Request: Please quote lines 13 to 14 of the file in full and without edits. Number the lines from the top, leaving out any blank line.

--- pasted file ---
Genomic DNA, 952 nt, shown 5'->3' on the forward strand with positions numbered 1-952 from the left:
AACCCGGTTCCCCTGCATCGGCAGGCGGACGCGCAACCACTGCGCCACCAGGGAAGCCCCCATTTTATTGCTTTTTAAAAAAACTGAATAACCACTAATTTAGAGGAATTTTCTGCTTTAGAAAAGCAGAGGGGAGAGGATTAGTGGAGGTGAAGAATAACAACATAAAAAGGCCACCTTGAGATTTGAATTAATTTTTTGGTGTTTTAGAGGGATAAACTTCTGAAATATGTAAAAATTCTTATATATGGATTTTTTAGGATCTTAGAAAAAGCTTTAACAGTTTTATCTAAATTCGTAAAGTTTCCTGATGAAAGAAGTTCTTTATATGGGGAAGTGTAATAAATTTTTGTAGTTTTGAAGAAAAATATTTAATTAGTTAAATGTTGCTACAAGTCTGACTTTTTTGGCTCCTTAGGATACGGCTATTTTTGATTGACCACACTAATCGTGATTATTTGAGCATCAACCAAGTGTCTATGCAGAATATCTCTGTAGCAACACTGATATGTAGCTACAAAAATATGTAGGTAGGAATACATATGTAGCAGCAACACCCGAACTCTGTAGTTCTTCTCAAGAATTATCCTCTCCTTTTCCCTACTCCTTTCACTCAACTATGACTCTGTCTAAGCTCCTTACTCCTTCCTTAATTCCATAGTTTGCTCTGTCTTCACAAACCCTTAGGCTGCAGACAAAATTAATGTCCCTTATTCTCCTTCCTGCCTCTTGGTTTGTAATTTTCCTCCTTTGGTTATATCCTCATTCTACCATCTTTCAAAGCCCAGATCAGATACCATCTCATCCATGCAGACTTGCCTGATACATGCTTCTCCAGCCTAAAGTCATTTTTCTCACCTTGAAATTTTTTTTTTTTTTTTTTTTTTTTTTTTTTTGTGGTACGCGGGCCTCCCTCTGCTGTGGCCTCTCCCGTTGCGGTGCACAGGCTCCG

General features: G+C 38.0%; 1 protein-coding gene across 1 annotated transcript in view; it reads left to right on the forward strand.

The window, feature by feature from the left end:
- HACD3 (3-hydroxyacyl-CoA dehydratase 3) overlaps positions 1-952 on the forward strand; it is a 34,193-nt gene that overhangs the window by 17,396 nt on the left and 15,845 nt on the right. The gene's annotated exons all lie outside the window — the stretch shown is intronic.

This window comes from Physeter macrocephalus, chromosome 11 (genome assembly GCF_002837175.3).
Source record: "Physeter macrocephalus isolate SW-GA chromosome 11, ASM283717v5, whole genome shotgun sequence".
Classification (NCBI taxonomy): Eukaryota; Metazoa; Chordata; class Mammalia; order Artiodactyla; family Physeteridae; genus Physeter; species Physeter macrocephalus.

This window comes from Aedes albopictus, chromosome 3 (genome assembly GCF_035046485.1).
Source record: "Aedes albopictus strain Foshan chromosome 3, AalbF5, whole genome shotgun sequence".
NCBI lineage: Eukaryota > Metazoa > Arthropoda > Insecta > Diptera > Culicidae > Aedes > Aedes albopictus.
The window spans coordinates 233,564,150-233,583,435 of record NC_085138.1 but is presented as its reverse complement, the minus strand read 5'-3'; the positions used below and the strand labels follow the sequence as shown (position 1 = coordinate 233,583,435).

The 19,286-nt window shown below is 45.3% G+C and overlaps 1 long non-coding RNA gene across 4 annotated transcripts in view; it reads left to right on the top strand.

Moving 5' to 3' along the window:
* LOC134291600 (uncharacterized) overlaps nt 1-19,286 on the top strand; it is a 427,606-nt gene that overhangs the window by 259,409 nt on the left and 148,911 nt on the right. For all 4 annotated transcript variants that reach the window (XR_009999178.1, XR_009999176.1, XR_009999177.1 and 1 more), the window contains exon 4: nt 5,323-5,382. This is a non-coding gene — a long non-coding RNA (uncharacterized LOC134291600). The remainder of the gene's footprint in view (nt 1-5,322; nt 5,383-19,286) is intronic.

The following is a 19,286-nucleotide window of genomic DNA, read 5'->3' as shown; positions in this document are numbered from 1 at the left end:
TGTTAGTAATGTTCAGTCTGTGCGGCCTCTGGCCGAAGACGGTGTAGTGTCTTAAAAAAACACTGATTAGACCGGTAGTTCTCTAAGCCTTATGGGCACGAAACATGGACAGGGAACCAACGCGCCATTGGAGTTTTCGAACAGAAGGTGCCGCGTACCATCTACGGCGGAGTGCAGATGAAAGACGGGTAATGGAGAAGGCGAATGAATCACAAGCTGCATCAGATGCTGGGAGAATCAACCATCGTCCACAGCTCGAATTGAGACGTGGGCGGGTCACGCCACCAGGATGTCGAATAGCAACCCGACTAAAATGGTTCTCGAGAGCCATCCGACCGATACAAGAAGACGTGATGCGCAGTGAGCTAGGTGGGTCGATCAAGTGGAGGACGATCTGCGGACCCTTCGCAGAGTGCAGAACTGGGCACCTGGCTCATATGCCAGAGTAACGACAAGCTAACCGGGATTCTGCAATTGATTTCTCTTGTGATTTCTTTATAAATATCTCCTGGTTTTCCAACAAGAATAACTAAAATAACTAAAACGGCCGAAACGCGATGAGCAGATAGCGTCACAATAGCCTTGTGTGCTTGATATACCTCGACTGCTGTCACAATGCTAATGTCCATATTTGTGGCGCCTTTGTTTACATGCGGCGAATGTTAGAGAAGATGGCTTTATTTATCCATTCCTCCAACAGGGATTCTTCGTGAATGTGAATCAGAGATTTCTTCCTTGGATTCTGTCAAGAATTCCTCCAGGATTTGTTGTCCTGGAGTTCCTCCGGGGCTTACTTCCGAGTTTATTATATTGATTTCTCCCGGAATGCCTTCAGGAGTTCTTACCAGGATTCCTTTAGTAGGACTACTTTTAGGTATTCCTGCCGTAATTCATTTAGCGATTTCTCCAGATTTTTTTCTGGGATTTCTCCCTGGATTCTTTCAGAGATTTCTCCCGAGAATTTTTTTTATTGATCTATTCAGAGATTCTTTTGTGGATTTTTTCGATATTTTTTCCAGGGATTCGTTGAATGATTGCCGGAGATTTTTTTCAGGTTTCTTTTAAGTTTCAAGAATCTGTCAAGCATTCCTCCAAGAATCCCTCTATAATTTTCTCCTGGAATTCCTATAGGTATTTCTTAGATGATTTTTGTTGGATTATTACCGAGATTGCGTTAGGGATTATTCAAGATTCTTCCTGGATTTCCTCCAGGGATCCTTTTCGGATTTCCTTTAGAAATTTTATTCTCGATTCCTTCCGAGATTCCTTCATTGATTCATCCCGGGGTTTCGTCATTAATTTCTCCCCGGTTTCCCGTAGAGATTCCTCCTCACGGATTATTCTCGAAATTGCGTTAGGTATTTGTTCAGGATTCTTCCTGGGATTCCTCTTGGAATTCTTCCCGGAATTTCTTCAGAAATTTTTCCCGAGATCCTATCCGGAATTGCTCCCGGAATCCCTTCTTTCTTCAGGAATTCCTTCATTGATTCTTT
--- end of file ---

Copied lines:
The 19,286-nt window shown below is 45.3% G+C and overlaps 1 long non-coding RNA gene across 4 annotated transcripts in view; it reads left to right on the top strand.

Moving 5' to 3' along the window: